Many small and medium-sized businesses (SMB) face serious challenges in scaling quality online training. Hiring a dedicated training manager is often the first step in addressing this issue, but in many organizations, this position remains unfilled until it becomes painfully obvious that the existing training isn’t really effective for employees and customers. Or that there simply isn’t any way to keep up with the speed of business. When SMBs do hire a dedicated manager, being able to address the backlog for quality training can seem daunting.
The new manager often looks first to acquire familiar online training software, such as a Learning Management System or eLearning authoring tools. However, neither of these technologies solves the fundamental problem of how to tap into the collective knowledge of the company’s top-performing sales and product experts, which is needed to scale training. Getting information out of people’s heads is critical, but subject matter experts (SME) are notoriously busy or bad at participating in such processes. So when should you tackle this problem, before or after other all the other challenges you face as a new training manager?
This is actually the first thing the
new training manager needs to tackle. Often, the existing training was
built by many different people spread across the organization.
Connecting online with your top, making it easy for them to transfer the
knowledge needed to scale, and building a culture of collaboration is
the foundation of success. Eighty percent of what is in the training
backlog can likely be addressed with a simple solution, one where you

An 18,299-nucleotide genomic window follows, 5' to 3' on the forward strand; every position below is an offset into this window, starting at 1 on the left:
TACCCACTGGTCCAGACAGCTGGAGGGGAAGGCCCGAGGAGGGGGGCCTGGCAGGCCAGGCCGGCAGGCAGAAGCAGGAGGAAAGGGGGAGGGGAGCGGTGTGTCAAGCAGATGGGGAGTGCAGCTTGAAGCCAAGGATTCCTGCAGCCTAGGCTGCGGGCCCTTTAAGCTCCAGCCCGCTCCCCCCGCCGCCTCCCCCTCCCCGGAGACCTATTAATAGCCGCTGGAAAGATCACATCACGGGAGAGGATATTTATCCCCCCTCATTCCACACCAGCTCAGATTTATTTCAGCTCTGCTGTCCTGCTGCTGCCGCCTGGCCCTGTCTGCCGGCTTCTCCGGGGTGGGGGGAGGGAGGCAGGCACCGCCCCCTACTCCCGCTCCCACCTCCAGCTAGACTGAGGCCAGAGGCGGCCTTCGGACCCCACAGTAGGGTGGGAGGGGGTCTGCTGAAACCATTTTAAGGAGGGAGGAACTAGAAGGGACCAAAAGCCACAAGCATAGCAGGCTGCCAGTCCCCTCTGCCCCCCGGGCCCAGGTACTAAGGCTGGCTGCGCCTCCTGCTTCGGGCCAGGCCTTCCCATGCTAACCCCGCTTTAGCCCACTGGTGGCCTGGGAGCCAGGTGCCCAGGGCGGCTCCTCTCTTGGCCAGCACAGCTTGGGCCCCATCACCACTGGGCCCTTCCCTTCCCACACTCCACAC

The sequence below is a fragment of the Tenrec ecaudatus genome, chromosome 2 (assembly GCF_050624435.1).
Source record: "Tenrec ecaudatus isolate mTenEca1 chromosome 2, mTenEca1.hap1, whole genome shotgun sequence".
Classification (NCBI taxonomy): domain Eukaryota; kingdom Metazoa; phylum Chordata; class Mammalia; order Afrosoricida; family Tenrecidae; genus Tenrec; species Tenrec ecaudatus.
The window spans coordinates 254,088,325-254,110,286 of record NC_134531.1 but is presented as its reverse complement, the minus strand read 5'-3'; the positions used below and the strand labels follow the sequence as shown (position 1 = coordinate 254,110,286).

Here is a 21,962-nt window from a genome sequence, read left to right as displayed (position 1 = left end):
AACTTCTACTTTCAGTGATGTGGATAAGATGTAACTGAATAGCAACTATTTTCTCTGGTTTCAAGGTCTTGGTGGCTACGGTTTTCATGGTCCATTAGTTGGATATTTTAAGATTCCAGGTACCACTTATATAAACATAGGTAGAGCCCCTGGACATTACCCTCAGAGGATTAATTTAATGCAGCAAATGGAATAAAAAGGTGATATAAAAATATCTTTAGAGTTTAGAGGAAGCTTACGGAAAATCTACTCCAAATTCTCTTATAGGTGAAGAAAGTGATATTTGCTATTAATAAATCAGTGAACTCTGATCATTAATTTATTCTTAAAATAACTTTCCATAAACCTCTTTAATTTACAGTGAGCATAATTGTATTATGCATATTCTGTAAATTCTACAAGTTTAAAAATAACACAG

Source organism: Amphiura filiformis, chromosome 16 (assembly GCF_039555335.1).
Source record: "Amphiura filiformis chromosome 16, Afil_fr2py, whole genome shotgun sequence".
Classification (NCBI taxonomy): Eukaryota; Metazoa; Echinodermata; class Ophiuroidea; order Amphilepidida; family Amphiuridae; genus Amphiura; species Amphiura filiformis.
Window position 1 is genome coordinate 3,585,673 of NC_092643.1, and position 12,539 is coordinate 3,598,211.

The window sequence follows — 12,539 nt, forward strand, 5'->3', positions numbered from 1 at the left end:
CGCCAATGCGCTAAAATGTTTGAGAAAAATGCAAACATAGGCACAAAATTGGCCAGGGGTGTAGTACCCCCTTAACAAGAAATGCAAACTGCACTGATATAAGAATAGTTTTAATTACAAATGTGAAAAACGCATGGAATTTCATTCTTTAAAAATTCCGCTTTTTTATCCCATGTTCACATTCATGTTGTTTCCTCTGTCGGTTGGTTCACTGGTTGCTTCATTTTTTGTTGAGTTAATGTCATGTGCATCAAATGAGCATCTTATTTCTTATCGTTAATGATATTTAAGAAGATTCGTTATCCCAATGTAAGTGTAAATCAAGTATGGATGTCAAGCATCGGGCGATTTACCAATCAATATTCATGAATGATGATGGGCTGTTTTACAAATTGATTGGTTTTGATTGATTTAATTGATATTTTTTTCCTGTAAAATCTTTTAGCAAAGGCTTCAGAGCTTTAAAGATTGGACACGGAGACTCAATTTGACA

quickly gather information from SMEs, organize it into topics and
lessons, and then review it as a team.
So how does the new training manager
address this dilemma? After all, the problem of getting SMEs to
participate has been around for fifty years, and especially since the
first computer based training was produced. Rather than teaching SMEs
specialized tools, designed for use by instructional designers (who use
these tools every day), a better approach is to take advantage of
today’s ubiquitous technologies, such as video capture (even with mobile devices),
audio recording and searching the web. Everyone already knows how to do
this, And most people will learn what they need from video, audio and
reading simple text. They really don’t want to read/watch painfully
long, cluttered and animated PowerPoint decks (which is what a lot of
training in small and medium sized companies seems to be).
Most non-training people have no time
to learn specialized tools that are required by many online systems and
technologies. SMEs are not going to change just to make the new
training manager’s life easier. Whether it will be used in online
courses, classroom training, job aids or other performance support
systems doesn’t matter. If you want to scale training, you need an
efficient way to capture knowledge from everyone in the organization.
One that requires little to no learning curve on the part of your
already busy employees.
The good news is that you can now
find tools that will allow SMEs to document, record and submit great
content without needing to become certified instructional designers or
learning tools specialists. Tools that incorporate best practices and
built-in train the trainer approaches, so you can easily transfer
knowledge. Tools that make for easy collaboration. While PowerPoint,
Word and Google docs may be familiar, they are not going to build online
training for you.
“An organization’s ability to
learn, and translate that learning into action rapidly, is the ultimate
competitive advantage,” says former GE CEO Jack Welch. It’s essential
that employers create a learning culture — one in which knowledge is
more freely acquired, absorbed and exchanged.”
A company’s success depends on having a great learning culture. It doesn’t have to be complicated, time- consuming and expensive. But unless the problem of transferring knowledge is addressed right up front, you will not have the content needed to pay down the training debt and scale employee training (or customer training if that is the priority).